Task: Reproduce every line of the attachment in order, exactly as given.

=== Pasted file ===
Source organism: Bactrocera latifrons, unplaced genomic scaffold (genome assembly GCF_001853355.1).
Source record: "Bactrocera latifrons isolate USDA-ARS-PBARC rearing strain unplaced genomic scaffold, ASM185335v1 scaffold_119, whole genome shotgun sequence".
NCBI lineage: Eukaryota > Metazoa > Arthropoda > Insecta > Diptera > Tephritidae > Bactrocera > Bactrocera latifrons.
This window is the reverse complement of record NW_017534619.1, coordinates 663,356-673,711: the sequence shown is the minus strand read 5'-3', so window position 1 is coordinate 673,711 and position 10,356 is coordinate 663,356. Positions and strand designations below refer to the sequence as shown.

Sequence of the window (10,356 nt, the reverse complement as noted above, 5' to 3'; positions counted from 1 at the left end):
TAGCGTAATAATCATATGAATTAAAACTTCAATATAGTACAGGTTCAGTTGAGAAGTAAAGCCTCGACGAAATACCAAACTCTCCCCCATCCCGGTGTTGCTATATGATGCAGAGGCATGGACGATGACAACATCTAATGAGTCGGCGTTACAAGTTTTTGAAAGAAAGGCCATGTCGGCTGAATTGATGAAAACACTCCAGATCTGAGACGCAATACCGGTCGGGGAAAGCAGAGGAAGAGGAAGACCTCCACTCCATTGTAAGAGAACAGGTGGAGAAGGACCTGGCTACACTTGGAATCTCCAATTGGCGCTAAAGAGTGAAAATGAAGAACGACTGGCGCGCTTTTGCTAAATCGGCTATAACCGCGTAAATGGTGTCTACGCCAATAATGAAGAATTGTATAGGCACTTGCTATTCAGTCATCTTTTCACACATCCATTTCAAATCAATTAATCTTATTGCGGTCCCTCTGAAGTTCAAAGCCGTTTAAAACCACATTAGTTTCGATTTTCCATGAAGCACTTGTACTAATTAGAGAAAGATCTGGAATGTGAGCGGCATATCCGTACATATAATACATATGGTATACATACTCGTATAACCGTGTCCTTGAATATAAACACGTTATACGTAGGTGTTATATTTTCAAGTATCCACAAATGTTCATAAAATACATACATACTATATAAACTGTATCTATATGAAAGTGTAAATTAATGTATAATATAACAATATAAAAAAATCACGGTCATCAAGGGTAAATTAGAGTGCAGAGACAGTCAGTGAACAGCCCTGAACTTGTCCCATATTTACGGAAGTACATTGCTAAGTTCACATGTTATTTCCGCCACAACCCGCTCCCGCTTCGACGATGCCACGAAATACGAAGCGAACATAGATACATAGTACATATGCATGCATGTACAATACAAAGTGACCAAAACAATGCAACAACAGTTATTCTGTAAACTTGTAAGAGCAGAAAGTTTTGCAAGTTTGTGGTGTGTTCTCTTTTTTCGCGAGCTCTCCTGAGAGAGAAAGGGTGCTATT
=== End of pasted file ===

Source organism: Bactrocera latifrons, unplaced genomic scaffold (genome assembly GCF_001853355.1).
Source record: "Bactrocera latifrons isolate USDA-ARS-PBARC rearing strain unplaced genomic scaffold, ASM185335v1 scaffold_119, whole genome shotgun sequence".
NCBI lineage: Eukaryota > Metazoa > Arthropoda > Insecta > Diptera > Tephritidae > Bactrocera > Bactrocera latifrons.
This window is the reverse complement of record NW_017534619.1, coordinates 663,356-673,711: the sequence shown is the minus strand read 5'-3', so window position 1 is coordinate 673,711 and position 10,356 is coordinate 663,356. Positions and strand designations below refer to the sequence as shown.

Sequence of the window (10,356 nt, the reverse complement as noted above, 5' to 3'; positions counted from 1 at the left end):
TAGCGTAATAATCATATGAATTAAAACTTCAATATAGTACAGGTTCAGTTGAGAAGTAAAGCCTCGACGAAATACCAAACTCTCCCCCATCCCGGTGTTGCTATATGATGCAGAGGCATGGACGATGACAACATCTAATGAGTCGGCGTTACAAGTTTTTGAAAGAAAGGCCATGTCGGCTGAATTGATGAAAACACTCCAGATCTGAGACGCAATACCGGTCGGGGAAAGCAGAGGAAGAGGAAGACCTCCACTCCATTGTAAGAGAACAGGTGGAGAAGGACCTGGCTACACTTGGAATCTCCAATTGGCGCTAAAGAGTGAAAATGAAGAACGACTGGCGCGCTTTTGCTAAATCGGCTATAACCGCGTAAATGGTGTCTACGCCAATAATGAAGAATTGTATAGGCACTTGCTATTCAGTCATCTTTTCACACATCCATTTCAAATCAATTAATCTTATTGCGGTCCCTCTGAAGTTCAAAGCCGTTTAAAACCACATTAGTTTCGATTTTCCATGAAGCACTTGTACTAATTAGAGAAAGATCTGGAATGTGAGCGGCATATCCGTACATATAATACATATGGTATACATACTCGTATAACCGTGTCCTTGAATATAAACACGTTATACGTAGGTGTTATATTTTCAAGTATCCACAAATGTTCATAAAATACATACATACTATATAAACTGTATCTATATGAAAGTGTAAATTAATGTATAATATAACAATATAAAAAAATCACGGTCATCAAGGGTAAATTAGAGTGCAGAGACAGTCAGTGAACAGCCCTGAACTTGTCCCATATTTACGGAAGTACATTGCTAAGTTCACATGTTATTTCCGCCACAACCCGCTCCCGCTTCGACGATGCCACGAAATACGAAGCGAACATAGATACATAGTACATATGCATGCATGTACAATACAAAGTGACCAAAACAATGCAACAACAGTTATTCTGTAAACTTGTAAGAGCAGAAAGTTTTGCAAGTTTGTGGTGTGTTCTCTTTTTTCGCGAGCTCTCCTGAGAGAGAAAGGGTGCTATT